From the Victoria Falls area we travelled south to the WildCRU headquarters in Mabale, adjacent to Hwange National Park, where an extensive and comprehensive training programme was created by Liomba Junior Mathe, Lion Guardian Project Manager in Zimbabwe. To introduce the concepts of community and wildlife guardianship a full day of lectures and practical training was held at WildCRU HQ. This included information about the history of WildCRU’s research and community work in southern Africa, and the general ecology and behavior of lions. The afternoon sessions focused on the use of GPS and lion collar tracking technology, which the Botswana team had never been exposed to before. Satellite and VHF tracking collars are deployed on lions which regularly cause conflicts in community areas, and have allowed the Zimbabwean team to set-up an ‘early warning’ system. This alerts livestock owners and herders when a conflict animal has entered the community lands and allows them to make informed decisions about releasing their cattle from kraals and where to herd them for grazing.
Over the course of the next two days, the team met with local chiefs and headmen, as is customary when visiting new areas, completed a 5km fitness run, carried out assessments of livestock herds and the use of different types of kraal. Visits were also made to other conservation organisations in the area; the Painted Dog Conservation Education Centre and the Soft Foot Alliance and Co-Herd Project.
On our fifth day of training we moved camp again, travelling through Hwange National Park to reach the southern Ngamo Gate entrance where we had the privilege of camping for two nights. Community Guardians were able to assist in WildCRU’s Livestock Health Programme, by taking part in vaccinating cattle against common diseases, and were briefed by Hwange’s Scorpion Anti-Poaching Unit. The following day the focus shifted from livestock to wildlife, with an educational game drive in the National Park followed by practicing radio tracking of real lions residing in the park. Unfortunately, the thick bush prevented us from seeing them on this occasion, but our tracking gear informed us we were close!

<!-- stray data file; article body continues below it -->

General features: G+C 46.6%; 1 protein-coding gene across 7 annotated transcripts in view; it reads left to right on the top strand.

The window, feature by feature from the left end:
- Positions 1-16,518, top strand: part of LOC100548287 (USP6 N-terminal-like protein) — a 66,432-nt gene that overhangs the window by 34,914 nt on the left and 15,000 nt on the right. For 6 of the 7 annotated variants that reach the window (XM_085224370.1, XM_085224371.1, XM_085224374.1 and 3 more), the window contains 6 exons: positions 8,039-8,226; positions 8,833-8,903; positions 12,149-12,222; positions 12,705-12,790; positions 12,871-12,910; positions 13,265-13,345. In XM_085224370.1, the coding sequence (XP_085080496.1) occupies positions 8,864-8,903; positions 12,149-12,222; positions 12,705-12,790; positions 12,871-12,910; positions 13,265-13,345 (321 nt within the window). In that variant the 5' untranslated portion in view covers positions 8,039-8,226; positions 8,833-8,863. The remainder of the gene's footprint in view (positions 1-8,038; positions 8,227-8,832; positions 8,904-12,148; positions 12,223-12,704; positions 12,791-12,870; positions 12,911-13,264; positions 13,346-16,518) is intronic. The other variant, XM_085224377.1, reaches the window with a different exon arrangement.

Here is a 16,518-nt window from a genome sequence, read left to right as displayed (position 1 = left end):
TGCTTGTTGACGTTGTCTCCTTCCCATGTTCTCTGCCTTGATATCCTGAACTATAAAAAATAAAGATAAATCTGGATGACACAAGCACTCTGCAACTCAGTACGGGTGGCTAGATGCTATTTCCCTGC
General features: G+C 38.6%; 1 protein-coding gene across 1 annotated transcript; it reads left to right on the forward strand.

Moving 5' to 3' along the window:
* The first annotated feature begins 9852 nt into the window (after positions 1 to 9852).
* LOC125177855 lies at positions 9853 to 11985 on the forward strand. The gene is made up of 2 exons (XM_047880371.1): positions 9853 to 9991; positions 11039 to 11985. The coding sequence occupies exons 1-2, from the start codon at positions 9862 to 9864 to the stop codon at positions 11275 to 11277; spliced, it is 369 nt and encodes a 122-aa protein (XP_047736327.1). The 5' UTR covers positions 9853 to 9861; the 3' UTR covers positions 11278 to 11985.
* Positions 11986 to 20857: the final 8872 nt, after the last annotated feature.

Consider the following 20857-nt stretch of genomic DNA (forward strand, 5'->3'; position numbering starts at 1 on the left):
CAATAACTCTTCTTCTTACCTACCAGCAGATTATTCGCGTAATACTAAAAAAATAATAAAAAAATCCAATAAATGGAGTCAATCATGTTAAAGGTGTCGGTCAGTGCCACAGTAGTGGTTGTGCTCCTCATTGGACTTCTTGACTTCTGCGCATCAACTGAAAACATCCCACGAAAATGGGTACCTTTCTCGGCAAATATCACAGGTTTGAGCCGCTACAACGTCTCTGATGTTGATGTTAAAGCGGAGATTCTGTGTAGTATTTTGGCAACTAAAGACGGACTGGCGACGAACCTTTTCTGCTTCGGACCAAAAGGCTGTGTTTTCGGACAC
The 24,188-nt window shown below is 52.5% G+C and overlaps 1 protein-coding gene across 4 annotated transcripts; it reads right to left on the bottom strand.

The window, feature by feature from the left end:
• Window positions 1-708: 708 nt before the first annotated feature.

A simulated lion chase event was orchestrated to give our new recruits a feel for tracking and moving lions in the bush (Figure 5). Lion ‘chase’ events refers to times when Guardians work as a team to encourage lions that have moved into community areas to move back to the safety of the National Park. These chases are carefully conducted patrols carried out on foot using noisy vuvuzelas, as well as shouting and banging sticks, to create an unwelcome environment for lions in a particular area, thus encouraging them to retreat. Safety and teamwork are of paramount importance. Despite knowing no lions were in the area, the thrill of conducting such a drill was palpable amongst the teams, and Liomba’s sudden jump out from behind a bush more than startled most of us.
Our final days training were spent camping at the Sodaka Clinic in Tsholotsho communities. The clinic not only hosted our group, but also gave us a basic first aid lecture, covering some of the most likely medical scenarios a Guardian may face in the field. We travelled for several hours on dirt roads to reach one of the more remote areas covered by the Guardian project, the Pelandaba cattle posts. Here, we met herders, carried out kraal assessments and discussed the effectiveness of kraal designs in keeping predators away from livestock at night. Our training was completed by a return drive through Hwange National Park and the presentation of certificates to our trainees.